GOP’s Pledge? Just words …
That’s my initial reaction. Can’t help it. Been there, done this.
Sure, I understand the urge to be something other than the party of “no”. I understand the desire to tell the American people what you stand for, and not necessarily only what you’re against. Ok … got it.
But until and unless substantial change is enabled and accomplished by the GOP, this is just another in a long line of promises that ended up on the ash heap of history.
Oh certainly, much of it sounds wonderful – on the surface. In fact, to the right, this is much like the sounds the left heard from the Obama campaign. The reality, as they learned, isn’t anywhere close to what was promised.
Then there’s the recent GOP history. An all Republican Congress led by a Republican President gave us Medicare Part D and No Child Left Behind among many other things which would be directly opposed to what is promised in “A Pledge to America”.
Steven Taylor does a good job of hitting most of my objections to a quick read of the “Pledge”:
I would take the whole affair far more seriously if the Pledge contained even the outline of real plan to deal with the country’s structural fiscal problems. Caps on spending, especially ones that seems to partially exclude security-based spending, always sound good, but aren’t a solution to the problem (not by a long shot). I am willing to accept the notion that one has to start somewhere, but this is nibbling around the edges. This pledge does not seriously address the major issue facing the country.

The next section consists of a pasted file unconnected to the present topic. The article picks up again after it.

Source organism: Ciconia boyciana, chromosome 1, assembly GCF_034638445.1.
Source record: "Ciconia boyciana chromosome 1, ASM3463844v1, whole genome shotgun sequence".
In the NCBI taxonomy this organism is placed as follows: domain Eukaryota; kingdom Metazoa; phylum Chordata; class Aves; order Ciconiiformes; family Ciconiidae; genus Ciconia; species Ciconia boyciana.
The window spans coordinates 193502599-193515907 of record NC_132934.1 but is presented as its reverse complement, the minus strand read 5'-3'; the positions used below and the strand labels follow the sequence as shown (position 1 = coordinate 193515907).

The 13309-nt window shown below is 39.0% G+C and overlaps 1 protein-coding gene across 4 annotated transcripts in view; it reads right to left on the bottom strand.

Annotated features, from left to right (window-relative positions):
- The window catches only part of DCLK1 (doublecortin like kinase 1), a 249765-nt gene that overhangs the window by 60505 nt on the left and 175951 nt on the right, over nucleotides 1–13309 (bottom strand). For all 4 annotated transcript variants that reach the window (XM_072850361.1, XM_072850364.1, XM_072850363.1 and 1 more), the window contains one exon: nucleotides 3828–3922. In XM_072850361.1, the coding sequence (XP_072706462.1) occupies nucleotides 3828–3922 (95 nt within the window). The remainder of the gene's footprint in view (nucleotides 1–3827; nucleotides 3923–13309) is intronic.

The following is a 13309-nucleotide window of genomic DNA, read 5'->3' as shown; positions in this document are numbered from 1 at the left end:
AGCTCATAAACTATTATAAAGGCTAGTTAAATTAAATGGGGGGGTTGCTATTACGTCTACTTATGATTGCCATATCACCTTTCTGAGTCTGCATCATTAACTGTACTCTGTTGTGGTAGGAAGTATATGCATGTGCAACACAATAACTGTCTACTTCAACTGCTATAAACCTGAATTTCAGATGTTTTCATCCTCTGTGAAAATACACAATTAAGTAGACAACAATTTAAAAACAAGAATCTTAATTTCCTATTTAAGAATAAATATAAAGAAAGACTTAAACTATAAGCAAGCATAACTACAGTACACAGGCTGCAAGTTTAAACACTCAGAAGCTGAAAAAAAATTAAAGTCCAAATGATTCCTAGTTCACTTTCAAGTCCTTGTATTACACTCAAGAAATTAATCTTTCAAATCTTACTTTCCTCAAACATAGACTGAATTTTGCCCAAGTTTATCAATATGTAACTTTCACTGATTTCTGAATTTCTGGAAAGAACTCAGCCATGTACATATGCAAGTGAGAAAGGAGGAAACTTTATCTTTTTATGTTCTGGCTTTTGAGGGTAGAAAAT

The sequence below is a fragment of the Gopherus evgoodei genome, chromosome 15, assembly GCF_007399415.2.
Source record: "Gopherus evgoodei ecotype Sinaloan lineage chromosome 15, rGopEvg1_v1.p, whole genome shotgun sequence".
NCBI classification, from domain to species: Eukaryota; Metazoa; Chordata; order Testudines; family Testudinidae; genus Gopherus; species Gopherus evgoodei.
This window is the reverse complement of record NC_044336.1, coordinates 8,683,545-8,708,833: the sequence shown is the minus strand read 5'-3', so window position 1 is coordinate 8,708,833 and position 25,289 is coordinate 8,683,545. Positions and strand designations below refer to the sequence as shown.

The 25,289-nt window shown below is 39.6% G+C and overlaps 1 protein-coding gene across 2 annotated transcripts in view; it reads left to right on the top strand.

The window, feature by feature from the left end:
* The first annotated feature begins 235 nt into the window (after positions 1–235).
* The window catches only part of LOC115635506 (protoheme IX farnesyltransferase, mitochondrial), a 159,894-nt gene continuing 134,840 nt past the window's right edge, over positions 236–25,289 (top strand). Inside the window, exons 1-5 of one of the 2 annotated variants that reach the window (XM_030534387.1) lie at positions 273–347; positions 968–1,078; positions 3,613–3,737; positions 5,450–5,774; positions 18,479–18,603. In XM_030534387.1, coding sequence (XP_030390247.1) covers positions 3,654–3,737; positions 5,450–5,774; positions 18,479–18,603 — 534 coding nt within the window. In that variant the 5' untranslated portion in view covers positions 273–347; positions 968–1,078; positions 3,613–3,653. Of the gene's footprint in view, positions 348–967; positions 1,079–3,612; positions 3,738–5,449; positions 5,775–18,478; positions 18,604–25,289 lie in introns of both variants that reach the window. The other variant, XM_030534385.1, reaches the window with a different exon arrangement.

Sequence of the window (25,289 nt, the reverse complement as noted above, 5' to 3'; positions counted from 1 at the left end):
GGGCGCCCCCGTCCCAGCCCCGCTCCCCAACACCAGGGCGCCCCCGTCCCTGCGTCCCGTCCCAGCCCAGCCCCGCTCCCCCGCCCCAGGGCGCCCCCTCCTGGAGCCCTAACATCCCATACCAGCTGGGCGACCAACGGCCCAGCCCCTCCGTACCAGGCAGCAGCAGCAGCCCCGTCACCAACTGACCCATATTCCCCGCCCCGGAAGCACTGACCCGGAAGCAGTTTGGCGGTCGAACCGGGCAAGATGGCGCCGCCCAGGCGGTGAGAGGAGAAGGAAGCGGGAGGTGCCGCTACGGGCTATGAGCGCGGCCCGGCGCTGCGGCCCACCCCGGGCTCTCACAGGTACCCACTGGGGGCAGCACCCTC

As Taylor points out, it’s mostly warmed over GOP talking points, which, to this point have mostly remained talking points vs. action. And the “Pledge” does indeed seem vague in a lot of areas. Perhaps instead of calling it a “Pledge” or a “plan” it would be better to call it a “blueprint” or “outline” – detailed plan to follow.
Certainly this will please much of the base – but frankly, they didn’t need much pleasing. They’re already eager to hit the polling booths. What one has to wonder – especially with the obligatory social con stuff thrown in when it wasn’t necessary – is what the independents will think. Certainly they have been seen by polling data to at least be abandoning the Democrats – but does that necessarily mean they’ll embrace the GOP? The social con inclusion in what should have basically been a small government plan sort of argues against the whole premise of small less intrusive government, doesn’t it?
It will be interesting to see how indies respond.
I’m going to be reading the “Pledge” more closely and will respond with more detail, but at the moment, those are my thoughts. How about yours?